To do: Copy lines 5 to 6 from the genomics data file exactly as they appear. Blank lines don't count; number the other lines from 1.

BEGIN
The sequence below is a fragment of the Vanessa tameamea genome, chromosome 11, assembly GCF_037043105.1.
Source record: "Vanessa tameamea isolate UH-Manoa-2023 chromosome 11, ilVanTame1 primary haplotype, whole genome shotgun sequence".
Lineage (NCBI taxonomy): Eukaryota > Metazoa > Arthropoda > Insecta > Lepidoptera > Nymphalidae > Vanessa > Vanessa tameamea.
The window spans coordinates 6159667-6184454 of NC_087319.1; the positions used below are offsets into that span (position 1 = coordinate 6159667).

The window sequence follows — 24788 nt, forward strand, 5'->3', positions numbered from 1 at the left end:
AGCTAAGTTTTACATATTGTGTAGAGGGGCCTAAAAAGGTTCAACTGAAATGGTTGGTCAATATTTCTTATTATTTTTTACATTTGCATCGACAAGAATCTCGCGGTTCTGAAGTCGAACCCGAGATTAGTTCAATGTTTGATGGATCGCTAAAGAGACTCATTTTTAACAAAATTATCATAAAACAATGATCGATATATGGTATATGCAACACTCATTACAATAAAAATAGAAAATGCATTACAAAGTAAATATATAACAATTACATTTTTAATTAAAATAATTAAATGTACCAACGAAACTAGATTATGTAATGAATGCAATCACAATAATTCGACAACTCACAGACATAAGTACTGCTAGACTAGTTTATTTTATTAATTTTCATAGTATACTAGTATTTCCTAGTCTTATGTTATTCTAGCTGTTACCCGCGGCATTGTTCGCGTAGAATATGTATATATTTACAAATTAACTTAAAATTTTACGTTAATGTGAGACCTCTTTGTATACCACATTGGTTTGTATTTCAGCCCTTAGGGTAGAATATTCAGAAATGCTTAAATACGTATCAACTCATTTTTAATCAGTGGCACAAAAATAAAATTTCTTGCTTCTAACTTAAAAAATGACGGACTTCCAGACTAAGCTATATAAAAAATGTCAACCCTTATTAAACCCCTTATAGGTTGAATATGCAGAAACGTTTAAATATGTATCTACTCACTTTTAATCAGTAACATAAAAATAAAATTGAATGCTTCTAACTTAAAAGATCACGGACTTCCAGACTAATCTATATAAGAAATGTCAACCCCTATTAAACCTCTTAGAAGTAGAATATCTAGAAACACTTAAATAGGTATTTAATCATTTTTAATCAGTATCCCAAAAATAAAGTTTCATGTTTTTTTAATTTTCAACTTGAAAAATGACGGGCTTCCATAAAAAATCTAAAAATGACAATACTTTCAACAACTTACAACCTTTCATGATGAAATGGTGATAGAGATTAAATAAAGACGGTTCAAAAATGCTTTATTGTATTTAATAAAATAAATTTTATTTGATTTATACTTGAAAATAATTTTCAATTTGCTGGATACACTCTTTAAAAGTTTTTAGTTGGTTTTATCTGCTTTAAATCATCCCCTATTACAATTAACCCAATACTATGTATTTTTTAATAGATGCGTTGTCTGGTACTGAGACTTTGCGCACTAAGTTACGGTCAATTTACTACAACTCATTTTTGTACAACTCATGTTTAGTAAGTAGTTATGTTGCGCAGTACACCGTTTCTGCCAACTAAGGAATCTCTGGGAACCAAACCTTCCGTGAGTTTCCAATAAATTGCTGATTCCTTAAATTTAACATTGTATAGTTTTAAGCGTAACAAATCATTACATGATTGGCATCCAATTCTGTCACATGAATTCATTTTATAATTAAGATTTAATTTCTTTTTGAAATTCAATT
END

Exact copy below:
The window sequence follows — 24788 nt, forward strand, 5'->3', positions numbered from 1 at the left end:
AGCTAAGTTTTACATATTGTGTAGAGGGGCCTAAAAAGGTTCAACTGAAATGGTTGGTCAATATTTCTTATTATTTTTTACATTTGCATCGACAAGAATCTCGCGGTTCTGAAGTCGAACCCGAGATTAGTTCAATGTTTGATGGATCGCTAAAGAGACTCATTTTTAACAAAATTATCATAAAACAATGATCGATATATGGTATATGCAACACTCATTACAATAAAAATAGAAAATGCATTACAAAGTAAATATATAACAATTACATTTTTAATTAAAATAATTAAATGTACCAACGAAACTAGATTATGTAATGAATGCAATCACAATAATTCGACAACTCACAGACATAAGTACTGCTAGACTAGTTTATTTTATTAATTTTCATAGTATACTAGTATTTCCTAGTCTTATGTTATTCTAGCTGTTACCCGCGGCATTGTTCGCGTAGAATATGTATATATTTACAAATTAACTTAAAATTTTACGTTAATGTGAGACCTCTTTGTATACCACATTGGTTTGTATTTCAGCCCTTAGGGTAGAATATTCAGAAATGCTTAAATACGTATCAACTCATTTTTAATCAGTGGCACAAAAATAAAATTTCTTGCTTCTAACTTAAAAAATGACGGACTTCCAGACTAAGCTATATAAAAAATGTCAACCCTTATTAAACCCCTTATAGGTTGAATATGCAGAAACGTTTAAATATGTATCTACTCACTTTTAATCAGTAACATAAAAATAAAATTGAATGCTTCTAACTTAAAAGATCACGGACTTCCAGACTAATCTATATAAGAAATGTCAACCCCTATTAAACCTCTTAGAAGTAGAATATCTAGAAACACTTAAATAGGTATTTAATCATTTTTAATCAGTATCCCAAAAATAAAGTTTCATGTTTTTTTAATTTTCAACTTGAAAAATGACGGGCTTCCATAAAAAATCTAAAAATGACAATACTTTCAACAACTTACAACCTTTCATGATGAAATGGTGATAGAGATTAAATAAAGACGGTTCAAAAATGCTTTATTGTATTTAATAAAATAAATTTTATTTGATTTATACTTGAAAATAATTTTCAATTTGCTGGATACACTCTTTAAAAGTTTTTAGTTGGTTTTATCTGCTTTAAATCATCCCCTATTACAATTAACCCAATACTATGTATTTTTTAATAGATGCGTTGTCTGGTACTGAGACTTTGCGCACTAAGTTACGGTCAATTTACTACAACTCATTTTTGTACAACTCATGTTTAGTAAGTAGTTATGTTGCGCAGTACACCGTTTCTGCCAACTAAGGAATCTCTGGGAACCAAACCTTCCGTGAGTTTCCAATAAATTGCTGATTCCTTAAATTTAACATTGTATAGTTTTAAGCGTAACAAATCATTACATGATTGGCATCCAATTCTGTCACATGAATTCATTTTATAATTAAGATTTAATTTCTTTTTGAAATTCAATT